Is more Cache always better?

The answer is mostly yes but certainly not always. The main problem with having too much cache memory is that the CPU will always check the cache memory before the main system memory. Looking at our library again as an example. If 20 different people come into the library all after different books that haven’t been taken out in quite a while but the library has been busy before and so the shelf and the bookcase are both full we have a problem. Each time a person asks for a book the librarian will check the shelf and then check the bookcase before realising that the book has to be in the main library. The librarian each time then trots off to get the book from the library. If this library had a non cache system it would actually be quicker in this instance because the librarian would go straight to the book in the main library instead of checking the shelf and the bookcase.

As the fact that non cache systems only work in certain circumstances and so in certain applications CPU’s are definitely better with a decent amount of cache. Applications such as MPEG encoders are not good cache users because they have a constant stream of completely different data.

Does cache only store frequently accessed data?

If the cache memory has space it will store data that is close to that of the frequently accessed data. Looking back again to our library. If the first person of the day comes into the library and takes out Lord of the Rings, the intelligent librarian may well place Lord of the Rings part II on the shelf. In this case when the person brings back the book, there is a good chance that they will ask for Lord of the Rings part II. As this will happen more times than not. It was well worth the Librarian going to fetch the second part of the book in case it was required.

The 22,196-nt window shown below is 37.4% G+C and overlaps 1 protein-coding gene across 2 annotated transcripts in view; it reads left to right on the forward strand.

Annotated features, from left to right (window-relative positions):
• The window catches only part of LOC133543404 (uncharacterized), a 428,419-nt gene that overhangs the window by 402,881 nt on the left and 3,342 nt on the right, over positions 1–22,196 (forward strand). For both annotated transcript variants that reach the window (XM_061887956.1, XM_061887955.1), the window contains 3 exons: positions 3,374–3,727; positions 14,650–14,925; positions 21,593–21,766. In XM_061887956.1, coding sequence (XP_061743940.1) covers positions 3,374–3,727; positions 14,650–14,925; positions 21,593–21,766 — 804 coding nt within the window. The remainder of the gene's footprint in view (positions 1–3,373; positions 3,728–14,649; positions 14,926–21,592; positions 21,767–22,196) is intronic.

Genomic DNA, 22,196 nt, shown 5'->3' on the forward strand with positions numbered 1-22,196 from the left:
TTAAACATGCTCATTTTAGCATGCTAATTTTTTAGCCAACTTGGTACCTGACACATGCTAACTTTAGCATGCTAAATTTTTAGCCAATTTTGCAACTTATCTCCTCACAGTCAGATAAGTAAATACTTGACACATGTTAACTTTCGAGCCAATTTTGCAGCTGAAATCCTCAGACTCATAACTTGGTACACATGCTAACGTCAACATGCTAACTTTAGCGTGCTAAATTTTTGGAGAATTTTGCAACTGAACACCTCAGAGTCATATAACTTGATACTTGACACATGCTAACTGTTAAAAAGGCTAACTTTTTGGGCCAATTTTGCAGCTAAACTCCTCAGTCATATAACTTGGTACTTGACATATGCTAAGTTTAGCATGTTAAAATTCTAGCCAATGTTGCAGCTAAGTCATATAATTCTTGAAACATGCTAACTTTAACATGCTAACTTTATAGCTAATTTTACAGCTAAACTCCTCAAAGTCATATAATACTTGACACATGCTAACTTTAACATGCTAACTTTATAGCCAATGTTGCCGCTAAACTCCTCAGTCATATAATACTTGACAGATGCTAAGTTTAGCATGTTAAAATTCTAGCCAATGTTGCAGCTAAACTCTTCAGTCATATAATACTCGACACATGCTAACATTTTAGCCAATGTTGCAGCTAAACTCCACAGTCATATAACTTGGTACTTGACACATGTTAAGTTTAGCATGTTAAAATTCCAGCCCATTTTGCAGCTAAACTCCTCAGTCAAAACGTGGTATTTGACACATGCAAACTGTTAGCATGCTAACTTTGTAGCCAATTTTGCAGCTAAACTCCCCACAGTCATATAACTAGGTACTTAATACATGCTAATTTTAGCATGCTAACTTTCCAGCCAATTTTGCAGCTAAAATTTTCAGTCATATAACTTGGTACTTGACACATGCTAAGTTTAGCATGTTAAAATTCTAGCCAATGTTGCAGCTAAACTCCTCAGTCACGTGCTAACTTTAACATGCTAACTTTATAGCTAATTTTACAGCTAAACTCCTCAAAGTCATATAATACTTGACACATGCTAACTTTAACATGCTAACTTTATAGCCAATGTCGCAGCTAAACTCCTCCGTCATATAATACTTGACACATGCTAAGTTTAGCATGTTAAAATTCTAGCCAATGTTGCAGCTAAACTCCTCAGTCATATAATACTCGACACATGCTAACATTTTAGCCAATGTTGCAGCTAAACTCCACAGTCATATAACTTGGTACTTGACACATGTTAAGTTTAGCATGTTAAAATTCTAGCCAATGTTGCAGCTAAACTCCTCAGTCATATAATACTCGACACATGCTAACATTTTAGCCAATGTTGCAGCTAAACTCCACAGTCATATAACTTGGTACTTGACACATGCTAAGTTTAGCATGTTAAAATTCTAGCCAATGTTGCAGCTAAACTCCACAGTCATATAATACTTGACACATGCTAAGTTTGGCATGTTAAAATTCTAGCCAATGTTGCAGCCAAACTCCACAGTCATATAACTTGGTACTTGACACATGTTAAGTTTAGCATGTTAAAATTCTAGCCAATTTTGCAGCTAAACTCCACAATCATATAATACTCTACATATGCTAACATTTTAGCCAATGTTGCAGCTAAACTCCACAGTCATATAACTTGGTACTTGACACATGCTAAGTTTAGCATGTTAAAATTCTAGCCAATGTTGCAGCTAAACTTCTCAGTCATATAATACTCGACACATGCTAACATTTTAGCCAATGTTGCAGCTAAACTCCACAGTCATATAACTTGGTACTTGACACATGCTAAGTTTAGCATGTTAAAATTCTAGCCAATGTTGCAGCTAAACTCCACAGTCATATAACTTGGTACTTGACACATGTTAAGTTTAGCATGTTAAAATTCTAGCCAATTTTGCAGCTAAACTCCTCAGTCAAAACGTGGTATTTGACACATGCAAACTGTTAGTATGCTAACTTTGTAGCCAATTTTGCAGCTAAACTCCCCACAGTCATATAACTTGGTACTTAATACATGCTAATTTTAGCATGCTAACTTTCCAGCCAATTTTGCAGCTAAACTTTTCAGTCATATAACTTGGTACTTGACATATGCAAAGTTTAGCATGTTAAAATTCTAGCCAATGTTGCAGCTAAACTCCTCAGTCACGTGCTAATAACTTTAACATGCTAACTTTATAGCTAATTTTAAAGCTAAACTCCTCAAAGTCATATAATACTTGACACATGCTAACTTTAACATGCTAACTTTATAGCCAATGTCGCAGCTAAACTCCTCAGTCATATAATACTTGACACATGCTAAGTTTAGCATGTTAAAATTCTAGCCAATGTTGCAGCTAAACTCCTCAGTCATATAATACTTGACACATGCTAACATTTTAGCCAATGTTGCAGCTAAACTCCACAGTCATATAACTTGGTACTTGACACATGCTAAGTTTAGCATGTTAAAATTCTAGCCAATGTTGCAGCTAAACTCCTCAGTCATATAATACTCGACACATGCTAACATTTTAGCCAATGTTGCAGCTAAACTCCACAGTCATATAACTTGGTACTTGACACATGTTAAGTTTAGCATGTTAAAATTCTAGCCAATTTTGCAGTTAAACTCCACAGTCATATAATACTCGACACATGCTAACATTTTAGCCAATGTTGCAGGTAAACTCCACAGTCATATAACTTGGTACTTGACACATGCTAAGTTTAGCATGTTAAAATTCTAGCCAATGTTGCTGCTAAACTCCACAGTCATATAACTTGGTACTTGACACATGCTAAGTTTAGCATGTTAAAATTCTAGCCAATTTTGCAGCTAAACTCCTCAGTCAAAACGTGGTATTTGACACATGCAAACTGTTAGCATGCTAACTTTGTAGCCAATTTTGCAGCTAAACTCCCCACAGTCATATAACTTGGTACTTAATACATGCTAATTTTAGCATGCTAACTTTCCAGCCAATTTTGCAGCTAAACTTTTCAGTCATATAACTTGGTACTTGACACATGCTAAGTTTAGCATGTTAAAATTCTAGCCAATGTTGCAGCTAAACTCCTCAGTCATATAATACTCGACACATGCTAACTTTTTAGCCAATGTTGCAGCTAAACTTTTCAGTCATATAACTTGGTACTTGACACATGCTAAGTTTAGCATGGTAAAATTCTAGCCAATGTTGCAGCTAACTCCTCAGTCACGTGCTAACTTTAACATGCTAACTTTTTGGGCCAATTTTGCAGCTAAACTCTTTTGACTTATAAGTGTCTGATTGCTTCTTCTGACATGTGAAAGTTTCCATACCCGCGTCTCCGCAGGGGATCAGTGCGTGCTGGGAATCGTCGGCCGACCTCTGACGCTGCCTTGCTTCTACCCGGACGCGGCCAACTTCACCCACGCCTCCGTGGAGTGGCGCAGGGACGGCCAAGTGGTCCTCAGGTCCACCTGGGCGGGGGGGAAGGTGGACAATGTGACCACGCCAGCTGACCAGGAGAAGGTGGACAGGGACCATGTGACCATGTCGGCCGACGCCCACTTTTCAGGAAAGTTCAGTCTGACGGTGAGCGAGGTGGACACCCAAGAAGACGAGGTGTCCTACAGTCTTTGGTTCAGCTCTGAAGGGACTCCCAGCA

Cache Hit and Cache Miss

Cache hit and cache miss are just simple terms for the accuracy of what goes into the CPU’s cache. If the CPU accesses its cache looking for data it will either find it or it wont. If the CPU finds what’s its after that’s called a cache hit. If it has to go to main memory to find it then that is called a cache miss. The percentage of hits from the overall cache requests is called the hit rate. You will be wanting to get this as high as possible for best performance.

Important Facts To Know About Computer Maintenance

Read on and find out more about computer maintenance and support. We list down 5 facts to know so that you won’t be at a loss the next time you call for support.

Computer breakdowns are pretty much unavoidable

1. The Original Manufacturer

One of the first things to do when you get a computer breakdown is to call the original manufacturer of your hardware. They will offer service and support through a phone line. Some of them are notoriously difficult to deal with – so be prepared to weather some bad service sometimes.

2. Repair It Yourself

If you’re feeling adventurous and you have the know-how, you can try repairing the PC yourself. In fact, many vendors now give you a choice to repair yourself according to their instructions.

If you really want to learn how to upgrade, maintain or troubleshoot computers, then click here to learn about a great resource.

3. Outsourcing

This point is more relevant to companies. If you own a business, you can consider outsourcing your computer repairs to a vendor or third-party company. Just be careful in dealing with them – make sure that you write up proper contracts and scrutinize their terms and conditions.

4. Look for Your Friends

If you have a friend with good computer background and experience, then you can ask them to upgrade or repair your PC for you. I personally help out with many of the PC problems my friends and relatives have.

5. Remember to Get Names

Oh, one last point. Always remember write down the name of customer support officer speaking to you in a support phone call. You need to reach that same person again if you check some technical fault and need to get back to the company.